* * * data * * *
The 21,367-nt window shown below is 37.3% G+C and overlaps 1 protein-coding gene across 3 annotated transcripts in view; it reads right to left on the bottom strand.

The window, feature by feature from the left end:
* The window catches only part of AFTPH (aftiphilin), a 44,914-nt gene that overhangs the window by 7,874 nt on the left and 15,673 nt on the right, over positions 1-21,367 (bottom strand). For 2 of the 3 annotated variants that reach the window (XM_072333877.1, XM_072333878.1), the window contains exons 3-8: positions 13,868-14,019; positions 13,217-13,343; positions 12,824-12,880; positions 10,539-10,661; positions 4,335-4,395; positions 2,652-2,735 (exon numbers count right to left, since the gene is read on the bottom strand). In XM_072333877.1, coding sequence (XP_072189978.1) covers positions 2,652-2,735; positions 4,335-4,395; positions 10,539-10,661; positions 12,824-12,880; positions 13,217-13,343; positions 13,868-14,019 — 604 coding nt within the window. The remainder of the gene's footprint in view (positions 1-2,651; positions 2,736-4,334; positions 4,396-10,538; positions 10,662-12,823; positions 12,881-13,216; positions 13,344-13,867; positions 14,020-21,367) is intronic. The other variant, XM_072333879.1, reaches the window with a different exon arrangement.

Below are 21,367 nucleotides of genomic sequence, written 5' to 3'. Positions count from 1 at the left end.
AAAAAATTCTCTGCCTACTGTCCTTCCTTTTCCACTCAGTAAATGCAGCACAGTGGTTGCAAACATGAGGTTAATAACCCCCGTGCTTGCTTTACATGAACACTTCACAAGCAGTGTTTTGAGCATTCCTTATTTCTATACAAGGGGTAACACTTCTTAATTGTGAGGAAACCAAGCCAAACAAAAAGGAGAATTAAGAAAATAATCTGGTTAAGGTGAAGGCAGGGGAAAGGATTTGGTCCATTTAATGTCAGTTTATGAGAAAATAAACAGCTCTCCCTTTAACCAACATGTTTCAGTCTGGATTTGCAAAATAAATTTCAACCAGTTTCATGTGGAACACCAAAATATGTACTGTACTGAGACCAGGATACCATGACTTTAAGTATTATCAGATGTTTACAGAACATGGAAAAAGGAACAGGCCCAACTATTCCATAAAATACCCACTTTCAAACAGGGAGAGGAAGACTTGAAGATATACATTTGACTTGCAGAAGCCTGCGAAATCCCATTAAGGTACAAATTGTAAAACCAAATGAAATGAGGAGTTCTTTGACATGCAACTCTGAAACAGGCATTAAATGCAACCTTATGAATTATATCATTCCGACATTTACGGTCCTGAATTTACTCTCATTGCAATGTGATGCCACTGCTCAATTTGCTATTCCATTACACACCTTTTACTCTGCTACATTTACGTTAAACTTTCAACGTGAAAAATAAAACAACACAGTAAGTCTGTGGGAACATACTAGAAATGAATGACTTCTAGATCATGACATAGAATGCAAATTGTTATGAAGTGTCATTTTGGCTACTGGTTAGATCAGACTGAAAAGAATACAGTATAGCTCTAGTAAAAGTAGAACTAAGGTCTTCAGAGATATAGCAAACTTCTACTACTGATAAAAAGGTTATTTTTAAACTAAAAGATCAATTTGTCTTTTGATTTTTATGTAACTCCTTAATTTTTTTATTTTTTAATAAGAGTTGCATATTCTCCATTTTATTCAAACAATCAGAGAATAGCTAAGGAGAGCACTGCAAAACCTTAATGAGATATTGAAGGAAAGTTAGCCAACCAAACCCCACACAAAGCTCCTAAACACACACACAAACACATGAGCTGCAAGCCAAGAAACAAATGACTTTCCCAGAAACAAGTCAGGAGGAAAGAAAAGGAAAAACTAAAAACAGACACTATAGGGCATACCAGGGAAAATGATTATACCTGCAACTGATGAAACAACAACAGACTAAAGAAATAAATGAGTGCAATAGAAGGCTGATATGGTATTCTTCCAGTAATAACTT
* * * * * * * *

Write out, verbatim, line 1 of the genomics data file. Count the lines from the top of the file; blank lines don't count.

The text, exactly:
The 21,367-nt window shown below is 37.3% G+C and overlaps 1 protein-coding gene across 3 annotated transcripts in view; it reads right to left on the bottom strand.